A224
Course Coordinator: 
Satoshi Mitarai
The Earth System
Description: 


This course will develop student understanding of key components of the Earth system, as well as past and future variability. Topics to be covered include, but are not limited to, global energy balance, atmospheric circulation, surface winds and ocean circulation, deep-sea thermohaline circulation, Holocene climate, the El Niño Southern Oscillation, projections of future atmospheric CO2 and other greenhouse-gas concentrations, and the effects of climate change on marine environments. Hands-on exercises using predictions of the latest atmosphere-ocean coupled general circulation models will be employed to assess how climate change affects oceanic environments, e.g., based upon IPCC future climate change scenarios and past climate records. This course is open to any student, while it mainly targets marine science students. Basic mathematical knowledge (calculus) will be required. Students are expected to apply the skills they acquire in this class to their own marine biological and/or ecological studies to describe the influence of climate change on ocean environments quantitatively, and also to discuss potential outcomes for marine ecosystems on which their own research is focused.

For the project, students will analyze predictions of CMIP (Coupled Model Inter-comparison Project) models to assess the effects of climate change on marine environments, and write a brief report (a few pages) including some figures.

Aim: 
Successful students will understand the mechanics of the changing Earth environment. They will also comprehend past global changes and those anticipated in the future due to anthropogenic carbon releases. Students will acquire skills to utilize cutting-edge atmosphere-ocean data coupled with general circulation models, enabling them to assess potential effects of climate change on ocean-atmosphere systems. Target Students This course is designed for students who intend to work on marine biological and/or marine ecological studies in relation to the changing Earth environment. Students with any background are welcome to take this course. Some mathematical skills will be required to understand ocean-atmosphere dynamics, but will be limited to basic calculus (no prerequisite courses). While this course mainly targets marine science students, it will also be useful for those who study terrestrial ecology or related fields.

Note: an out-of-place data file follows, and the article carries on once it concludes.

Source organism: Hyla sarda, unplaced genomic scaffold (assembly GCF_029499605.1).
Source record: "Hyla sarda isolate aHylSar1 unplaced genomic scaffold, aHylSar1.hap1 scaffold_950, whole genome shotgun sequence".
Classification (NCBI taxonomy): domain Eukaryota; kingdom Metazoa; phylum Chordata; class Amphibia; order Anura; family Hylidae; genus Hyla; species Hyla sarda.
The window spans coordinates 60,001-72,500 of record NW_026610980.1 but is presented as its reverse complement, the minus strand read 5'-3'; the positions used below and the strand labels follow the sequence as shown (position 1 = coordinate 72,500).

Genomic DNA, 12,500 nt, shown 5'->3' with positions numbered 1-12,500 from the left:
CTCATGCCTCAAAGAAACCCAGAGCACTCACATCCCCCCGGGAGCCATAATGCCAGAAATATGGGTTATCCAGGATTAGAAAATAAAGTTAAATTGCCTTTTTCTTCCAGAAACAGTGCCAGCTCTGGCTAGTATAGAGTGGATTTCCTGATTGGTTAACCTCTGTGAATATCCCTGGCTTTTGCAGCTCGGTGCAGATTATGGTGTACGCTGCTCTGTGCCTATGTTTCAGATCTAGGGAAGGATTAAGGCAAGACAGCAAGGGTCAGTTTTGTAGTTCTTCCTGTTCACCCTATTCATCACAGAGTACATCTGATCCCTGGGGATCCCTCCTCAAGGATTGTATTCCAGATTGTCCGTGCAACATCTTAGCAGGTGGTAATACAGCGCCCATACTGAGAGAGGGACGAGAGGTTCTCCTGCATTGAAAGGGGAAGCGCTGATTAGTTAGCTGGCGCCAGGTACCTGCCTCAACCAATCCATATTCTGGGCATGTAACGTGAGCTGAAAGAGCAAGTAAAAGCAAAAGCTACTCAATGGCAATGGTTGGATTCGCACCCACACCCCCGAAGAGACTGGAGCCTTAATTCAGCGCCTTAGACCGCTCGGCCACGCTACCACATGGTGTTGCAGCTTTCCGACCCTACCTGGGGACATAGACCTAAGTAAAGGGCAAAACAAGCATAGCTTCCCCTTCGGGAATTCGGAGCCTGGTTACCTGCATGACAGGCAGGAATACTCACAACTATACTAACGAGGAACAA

Course Content: 

First, this course covers key components of the Earth system: global energy balance, the greenhouse effect, blackbody radiation, global distributions of temperature, effects of the Earth’s rotation, geostrophic balance, seasonal variability, Hadley circulation, surface winds and ocean circulation, Ekman layers, western boundary currents, and the thermohaline conveyor belt, etc.

Second, the course addresses global change on short and long time scales: long-term climate records, Holocene climate, the last glacial maximum, the El Niño Southern Oscillation, the Pacific Decadal Oscillation, projections of future atmospheric CO2 concentrations, etc.

Furthermore, atmosphere-ocean coupled general circulation models will be introduced. Effects of climate change, such as projected global warming scenarios, on marine environments will be discussed through exercises based on model predictions.

Course Type: 
Elective
Credits: 
2
Assessment: 
Homework (about 5 times): 50%, Project (see below): 50%.
Text Book: 
Lee R. Kump, James F. Kasting, Robert G. Crane. The Earth System, 3rd Edition. Pearson, 2010.
Gerold Siedler, Stephen M. Griffies, John Gould, John A. Church. Ocean Circulation and Climate: A 21st Century Perspective. Elsevier, 2013.
Reference Book: 
Philippe Bertrand, Louis Legendre. Earth, Our Living Planet. Springer, 2021.
Prior Knowledge: 

B28 Elementary Differential Equations and Boundary Problems  and/or A104 Vector and Tensor Calculus